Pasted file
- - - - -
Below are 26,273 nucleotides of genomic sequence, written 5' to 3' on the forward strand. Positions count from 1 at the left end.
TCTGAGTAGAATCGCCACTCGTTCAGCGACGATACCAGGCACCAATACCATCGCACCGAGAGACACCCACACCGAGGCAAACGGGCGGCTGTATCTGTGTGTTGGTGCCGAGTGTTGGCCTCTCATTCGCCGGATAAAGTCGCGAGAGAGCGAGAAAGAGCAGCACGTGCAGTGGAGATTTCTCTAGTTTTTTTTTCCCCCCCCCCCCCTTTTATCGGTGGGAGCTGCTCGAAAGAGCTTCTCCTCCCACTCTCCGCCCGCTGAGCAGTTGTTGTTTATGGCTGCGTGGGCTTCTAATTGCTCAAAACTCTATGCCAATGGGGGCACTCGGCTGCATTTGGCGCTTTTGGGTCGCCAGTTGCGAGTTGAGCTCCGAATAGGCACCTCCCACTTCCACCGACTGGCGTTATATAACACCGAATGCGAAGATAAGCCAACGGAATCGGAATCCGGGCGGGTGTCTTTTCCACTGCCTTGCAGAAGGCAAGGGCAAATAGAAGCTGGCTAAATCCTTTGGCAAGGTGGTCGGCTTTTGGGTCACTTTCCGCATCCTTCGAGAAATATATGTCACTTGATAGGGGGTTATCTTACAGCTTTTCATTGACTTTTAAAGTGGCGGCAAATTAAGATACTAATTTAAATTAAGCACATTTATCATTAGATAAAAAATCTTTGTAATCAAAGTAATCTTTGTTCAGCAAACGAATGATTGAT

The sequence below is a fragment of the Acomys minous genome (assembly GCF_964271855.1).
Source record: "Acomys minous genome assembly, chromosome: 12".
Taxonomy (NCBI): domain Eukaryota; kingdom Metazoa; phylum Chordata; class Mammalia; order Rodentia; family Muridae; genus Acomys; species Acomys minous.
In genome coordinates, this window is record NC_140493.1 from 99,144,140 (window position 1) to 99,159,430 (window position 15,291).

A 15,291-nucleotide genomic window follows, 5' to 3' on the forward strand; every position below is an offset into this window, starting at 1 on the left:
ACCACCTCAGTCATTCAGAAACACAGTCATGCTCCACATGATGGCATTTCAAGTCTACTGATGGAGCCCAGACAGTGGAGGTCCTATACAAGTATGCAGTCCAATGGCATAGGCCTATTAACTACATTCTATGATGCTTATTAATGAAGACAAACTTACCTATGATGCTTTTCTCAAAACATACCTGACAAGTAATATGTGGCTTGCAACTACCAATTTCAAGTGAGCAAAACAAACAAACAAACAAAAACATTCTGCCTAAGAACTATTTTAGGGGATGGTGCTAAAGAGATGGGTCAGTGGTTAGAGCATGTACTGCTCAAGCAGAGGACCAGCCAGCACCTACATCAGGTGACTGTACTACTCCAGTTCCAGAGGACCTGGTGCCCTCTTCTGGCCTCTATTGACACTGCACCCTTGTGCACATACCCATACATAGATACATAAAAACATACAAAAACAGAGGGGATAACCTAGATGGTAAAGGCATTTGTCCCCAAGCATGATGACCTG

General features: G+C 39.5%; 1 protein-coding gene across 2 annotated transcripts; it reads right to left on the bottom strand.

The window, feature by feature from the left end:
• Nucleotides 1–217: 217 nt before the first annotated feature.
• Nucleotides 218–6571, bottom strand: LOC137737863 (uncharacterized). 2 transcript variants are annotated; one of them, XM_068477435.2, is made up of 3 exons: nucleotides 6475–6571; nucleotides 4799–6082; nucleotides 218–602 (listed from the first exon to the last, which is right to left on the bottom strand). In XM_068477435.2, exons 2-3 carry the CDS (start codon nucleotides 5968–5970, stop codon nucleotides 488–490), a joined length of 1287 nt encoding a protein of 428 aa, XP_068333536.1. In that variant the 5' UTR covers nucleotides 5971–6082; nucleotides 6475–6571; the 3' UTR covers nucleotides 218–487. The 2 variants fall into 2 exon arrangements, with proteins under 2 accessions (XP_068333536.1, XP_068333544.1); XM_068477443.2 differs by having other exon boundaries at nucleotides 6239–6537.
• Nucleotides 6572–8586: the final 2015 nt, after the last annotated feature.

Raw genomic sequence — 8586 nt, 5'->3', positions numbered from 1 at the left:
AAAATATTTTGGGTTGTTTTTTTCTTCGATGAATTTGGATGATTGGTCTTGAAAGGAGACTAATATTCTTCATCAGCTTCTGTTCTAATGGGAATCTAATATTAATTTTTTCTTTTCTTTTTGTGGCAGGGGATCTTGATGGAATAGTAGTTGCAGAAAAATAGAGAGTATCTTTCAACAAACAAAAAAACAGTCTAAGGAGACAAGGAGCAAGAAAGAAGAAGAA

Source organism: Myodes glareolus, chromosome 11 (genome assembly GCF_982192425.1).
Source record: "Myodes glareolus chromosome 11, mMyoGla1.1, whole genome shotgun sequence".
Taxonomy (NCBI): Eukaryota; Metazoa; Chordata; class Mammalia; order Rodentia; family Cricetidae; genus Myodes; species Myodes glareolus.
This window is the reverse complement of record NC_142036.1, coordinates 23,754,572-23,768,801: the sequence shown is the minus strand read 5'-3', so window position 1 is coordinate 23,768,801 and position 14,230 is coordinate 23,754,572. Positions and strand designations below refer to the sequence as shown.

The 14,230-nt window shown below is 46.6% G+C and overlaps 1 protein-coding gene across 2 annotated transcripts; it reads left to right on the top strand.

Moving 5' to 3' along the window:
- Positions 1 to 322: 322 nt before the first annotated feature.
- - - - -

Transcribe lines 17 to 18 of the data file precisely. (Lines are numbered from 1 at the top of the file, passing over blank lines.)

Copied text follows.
Source record: "Myodes glareolus chromosome 11, mMyoGla1.1, whole genome shotgun sequence".
Taxonomy (NCBI): Eukaryota; Metazoa; Chordata; class Mammalia; order Rodentia; family Cricetidae; genus Myodes; species Myodes glareolus.